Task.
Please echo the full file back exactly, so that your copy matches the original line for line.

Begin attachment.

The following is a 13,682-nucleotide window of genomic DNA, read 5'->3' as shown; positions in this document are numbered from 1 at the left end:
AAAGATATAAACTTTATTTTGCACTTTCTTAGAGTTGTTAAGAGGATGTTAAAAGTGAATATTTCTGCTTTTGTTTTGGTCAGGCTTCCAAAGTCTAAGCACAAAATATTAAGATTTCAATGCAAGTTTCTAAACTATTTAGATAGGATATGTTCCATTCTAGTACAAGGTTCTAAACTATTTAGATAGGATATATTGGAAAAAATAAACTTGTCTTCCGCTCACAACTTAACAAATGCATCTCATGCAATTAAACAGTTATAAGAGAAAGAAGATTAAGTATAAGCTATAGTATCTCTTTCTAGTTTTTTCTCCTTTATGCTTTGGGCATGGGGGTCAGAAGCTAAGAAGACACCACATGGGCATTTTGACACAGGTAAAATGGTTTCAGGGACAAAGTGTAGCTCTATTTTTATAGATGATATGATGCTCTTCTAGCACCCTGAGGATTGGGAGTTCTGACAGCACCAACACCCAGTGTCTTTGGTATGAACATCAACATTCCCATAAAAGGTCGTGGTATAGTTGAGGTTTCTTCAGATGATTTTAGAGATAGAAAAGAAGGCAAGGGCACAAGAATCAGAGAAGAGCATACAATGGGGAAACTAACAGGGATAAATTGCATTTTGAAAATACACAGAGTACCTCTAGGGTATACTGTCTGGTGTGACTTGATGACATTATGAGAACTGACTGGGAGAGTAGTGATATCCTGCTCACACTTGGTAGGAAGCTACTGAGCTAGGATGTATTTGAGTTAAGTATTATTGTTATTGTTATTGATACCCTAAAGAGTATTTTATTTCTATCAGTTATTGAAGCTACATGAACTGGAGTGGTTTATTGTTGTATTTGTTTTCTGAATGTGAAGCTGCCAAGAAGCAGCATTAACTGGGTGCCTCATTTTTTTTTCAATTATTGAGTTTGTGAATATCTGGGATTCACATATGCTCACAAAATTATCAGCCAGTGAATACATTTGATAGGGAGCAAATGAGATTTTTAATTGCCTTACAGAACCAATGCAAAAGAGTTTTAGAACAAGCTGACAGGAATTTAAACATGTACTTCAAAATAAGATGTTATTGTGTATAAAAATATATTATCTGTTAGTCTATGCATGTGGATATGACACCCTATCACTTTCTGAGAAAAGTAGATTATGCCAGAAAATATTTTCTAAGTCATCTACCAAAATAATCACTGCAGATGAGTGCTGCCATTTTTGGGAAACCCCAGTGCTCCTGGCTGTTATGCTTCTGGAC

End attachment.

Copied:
The following is a 13,682-nucleotide window of genomic DNA, read 5'->3' as shown; positions in this document are numbered from 1 at the left end:
AAAGATATAAACTTTATTTTGCACTTTCTTAGAGTTGTTAAGAGGATGTTAAAAGTGAATATTTCTGCTTTTGTTTTGGTCAGGCTTCCAAAGTCTAAGCACAAAATATTAAGATTTCAATGCAAGTTTCTAAACTATTTAGATAGGATATGTTCCATTCTAGTACAAGGTTCTAAACTATTTAGATAGGATATATTGGAAAAAATAAACTTGTCTTCCGCTCACAACTTAACAAATGCATCTCATGCAATTAAACAGTTATAAGAGAAAGAAGATTAAGTATAAGCTATAGTATCTCTTTCTAGTTTTTTCTCCTTTATGCTTTGGGCATGGGGGTCAGAAGCTAAGAAGACACCACATGGGCATTTTGACACAGGTAAAATGGTTTCAGGGACAAAGTGTAGCTCTATTTTTATAGATGATATGATGCTCTTCTAGCACCCTGAGGATTGGGAGTTCTGACAGCACCAACACCCAGTGTCTTTGGTATGAACATCAACATTCCCATAAAAGGTCGTGGTATAGTTGAGGTTTCTTCAGATGATTTTAGAGATAGAAAAGAAGGCAAGGGCACAAGAATCAGAGAAGAGCATACAATGGGGAAACTAACAGGGATAAATTGCATTTTGAAAATACACAGAGTACCTCTAGGGTATACTGTCTGGTGTGACTTGATGACATTATGAGAACTGACTGGGAGAGTAGTGATATCCTGCTCACACTTGGTAGGAAGCTACTGAGCTAGGATGTATTTGAGTTAAGTATTATTGTTATTGTTATTGATACCCTAAAGAGTATTTTATTTCTATCAGTTATTGAAGCTACATGAACTGGAGTGGTTTATTGTTGTATTTGTTTTCTGAATGTGAAGCTGCCAAGAAGCAGCATTAACTGGGTGCCTCATTTTTTTTTCAATTATTGAGTTTGTGAATATCTGGGATTCACATATGCTCACAAAATTATCAGCCAGTGAATACATTTGATAGGGAGCAAATGAGATTTTTAATTGCCTTACAGAACCAATGCAAAAGAGTTTTAGAACAAGCTGACAGGAATTTAAACATGTACTTCAAAATAAGATGTTATTGTGTATAAAAATATATTATCTGTTAGTCTATGCATGTGGATATGACACCCTATCACTTTCTGAGAAAAGTAGATTATGCCAGAAAATATTTTCTAAGTCATCTACCAAAATAATCACTGCAGATGAGTGCTGCCATTTTTGGGAAACCCCAGTGCTCCTGGCTGTTATGCTTCTGGAC